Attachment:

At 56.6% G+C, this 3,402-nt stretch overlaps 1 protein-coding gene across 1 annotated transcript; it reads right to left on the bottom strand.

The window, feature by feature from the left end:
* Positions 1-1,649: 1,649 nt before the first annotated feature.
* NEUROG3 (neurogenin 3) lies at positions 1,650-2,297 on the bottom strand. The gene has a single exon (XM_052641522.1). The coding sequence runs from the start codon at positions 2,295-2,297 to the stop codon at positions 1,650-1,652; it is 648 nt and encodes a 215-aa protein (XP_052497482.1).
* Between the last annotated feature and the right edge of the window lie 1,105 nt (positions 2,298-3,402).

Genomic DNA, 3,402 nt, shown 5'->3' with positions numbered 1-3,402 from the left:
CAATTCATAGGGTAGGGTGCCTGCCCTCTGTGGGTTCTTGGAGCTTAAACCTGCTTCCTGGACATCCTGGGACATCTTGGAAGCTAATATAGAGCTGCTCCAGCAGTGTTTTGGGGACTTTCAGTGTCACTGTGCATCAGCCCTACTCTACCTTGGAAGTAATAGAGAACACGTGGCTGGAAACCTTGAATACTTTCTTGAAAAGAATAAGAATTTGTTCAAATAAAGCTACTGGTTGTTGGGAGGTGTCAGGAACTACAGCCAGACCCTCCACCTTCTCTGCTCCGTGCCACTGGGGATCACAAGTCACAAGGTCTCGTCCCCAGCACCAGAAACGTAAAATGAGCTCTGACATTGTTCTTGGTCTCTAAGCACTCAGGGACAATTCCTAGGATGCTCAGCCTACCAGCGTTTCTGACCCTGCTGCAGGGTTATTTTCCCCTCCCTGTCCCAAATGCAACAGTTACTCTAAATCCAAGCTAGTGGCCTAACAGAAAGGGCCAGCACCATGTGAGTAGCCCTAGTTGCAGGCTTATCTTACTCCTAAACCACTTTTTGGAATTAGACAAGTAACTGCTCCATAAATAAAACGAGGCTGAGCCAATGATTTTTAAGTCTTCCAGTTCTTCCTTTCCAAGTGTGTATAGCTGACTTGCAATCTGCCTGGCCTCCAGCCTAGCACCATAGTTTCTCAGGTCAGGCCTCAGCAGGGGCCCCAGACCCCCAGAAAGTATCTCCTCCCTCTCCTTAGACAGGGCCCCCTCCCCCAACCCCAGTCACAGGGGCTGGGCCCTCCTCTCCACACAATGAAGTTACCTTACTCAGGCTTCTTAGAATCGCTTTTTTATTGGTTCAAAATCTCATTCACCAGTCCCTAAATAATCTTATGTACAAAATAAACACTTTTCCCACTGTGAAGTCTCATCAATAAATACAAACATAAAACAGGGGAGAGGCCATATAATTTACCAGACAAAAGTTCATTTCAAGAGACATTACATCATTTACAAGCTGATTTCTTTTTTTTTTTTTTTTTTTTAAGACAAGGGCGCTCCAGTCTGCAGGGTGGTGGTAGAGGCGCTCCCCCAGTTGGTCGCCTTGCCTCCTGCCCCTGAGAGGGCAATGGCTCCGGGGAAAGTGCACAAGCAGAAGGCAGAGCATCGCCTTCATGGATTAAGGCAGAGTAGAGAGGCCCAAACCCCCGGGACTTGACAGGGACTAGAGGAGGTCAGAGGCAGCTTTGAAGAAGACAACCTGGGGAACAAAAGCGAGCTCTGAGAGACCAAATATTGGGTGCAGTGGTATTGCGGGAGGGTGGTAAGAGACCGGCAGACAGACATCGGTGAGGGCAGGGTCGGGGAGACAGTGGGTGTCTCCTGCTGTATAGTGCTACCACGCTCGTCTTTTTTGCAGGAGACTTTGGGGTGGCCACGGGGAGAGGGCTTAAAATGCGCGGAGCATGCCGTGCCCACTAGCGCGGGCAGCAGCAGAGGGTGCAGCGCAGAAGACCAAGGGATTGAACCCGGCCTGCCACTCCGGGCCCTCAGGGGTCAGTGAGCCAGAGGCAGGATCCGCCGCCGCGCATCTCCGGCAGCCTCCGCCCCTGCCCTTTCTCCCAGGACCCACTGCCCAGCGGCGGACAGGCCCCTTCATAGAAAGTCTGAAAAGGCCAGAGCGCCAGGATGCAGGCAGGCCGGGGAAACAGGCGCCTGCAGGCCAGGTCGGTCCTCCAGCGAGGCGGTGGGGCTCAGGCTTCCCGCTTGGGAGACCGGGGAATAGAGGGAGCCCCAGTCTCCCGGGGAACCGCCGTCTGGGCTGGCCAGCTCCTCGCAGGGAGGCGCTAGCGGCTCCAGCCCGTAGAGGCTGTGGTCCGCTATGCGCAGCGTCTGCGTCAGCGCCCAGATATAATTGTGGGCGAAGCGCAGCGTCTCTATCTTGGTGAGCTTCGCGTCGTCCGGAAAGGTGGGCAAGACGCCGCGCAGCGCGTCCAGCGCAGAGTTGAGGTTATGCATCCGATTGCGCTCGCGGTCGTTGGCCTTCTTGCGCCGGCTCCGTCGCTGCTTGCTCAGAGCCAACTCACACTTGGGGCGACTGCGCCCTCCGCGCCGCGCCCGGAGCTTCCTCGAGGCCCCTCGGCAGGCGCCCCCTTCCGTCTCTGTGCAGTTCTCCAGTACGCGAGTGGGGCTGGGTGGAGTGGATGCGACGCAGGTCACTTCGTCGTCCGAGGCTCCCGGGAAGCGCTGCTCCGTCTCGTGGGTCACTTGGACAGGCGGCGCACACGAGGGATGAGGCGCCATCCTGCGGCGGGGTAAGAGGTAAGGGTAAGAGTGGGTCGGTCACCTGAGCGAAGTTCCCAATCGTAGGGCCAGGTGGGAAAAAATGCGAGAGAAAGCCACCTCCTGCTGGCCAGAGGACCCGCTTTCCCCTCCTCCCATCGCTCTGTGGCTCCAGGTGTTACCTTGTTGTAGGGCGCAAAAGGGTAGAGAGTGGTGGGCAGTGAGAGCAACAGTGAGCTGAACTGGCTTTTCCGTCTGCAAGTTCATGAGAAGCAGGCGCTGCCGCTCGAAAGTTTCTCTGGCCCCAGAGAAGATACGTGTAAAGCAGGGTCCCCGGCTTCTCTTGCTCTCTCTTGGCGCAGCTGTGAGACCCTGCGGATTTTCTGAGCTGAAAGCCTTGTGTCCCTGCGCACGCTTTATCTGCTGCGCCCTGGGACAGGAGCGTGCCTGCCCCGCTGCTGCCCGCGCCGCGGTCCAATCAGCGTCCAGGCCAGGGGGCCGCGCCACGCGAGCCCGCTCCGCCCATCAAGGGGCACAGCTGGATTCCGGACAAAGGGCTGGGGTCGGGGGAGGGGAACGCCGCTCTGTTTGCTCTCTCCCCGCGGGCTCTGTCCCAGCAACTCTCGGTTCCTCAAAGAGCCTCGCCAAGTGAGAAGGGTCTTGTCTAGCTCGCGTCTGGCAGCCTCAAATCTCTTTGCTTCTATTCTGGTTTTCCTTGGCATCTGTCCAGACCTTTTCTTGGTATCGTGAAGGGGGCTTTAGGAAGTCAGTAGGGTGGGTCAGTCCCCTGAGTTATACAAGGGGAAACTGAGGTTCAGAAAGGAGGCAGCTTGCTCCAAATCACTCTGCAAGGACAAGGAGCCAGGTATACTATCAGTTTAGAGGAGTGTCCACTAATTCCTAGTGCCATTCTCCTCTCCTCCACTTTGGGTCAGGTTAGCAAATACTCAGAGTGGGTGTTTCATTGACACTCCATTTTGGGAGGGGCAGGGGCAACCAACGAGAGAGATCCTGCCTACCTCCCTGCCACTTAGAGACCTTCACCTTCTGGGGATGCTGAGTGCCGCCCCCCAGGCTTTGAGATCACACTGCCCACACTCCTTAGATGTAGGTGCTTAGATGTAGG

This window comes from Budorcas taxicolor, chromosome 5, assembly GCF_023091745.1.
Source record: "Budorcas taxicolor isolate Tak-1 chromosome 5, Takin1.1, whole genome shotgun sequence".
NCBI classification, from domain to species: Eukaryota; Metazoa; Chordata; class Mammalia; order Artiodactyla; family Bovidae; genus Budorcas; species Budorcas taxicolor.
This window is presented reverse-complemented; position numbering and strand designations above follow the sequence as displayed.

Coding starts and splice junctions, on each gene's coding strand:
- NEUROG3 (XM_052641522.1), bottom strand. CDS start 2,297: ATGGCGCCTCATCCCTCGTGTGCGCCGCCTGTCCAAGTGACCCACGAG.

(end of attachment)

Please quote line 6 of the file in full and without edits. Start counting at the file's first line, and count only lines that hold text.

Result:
Genomic DNA, 3,402 nt, shown 5'->3' with positions numbered 1-3,402 from the left: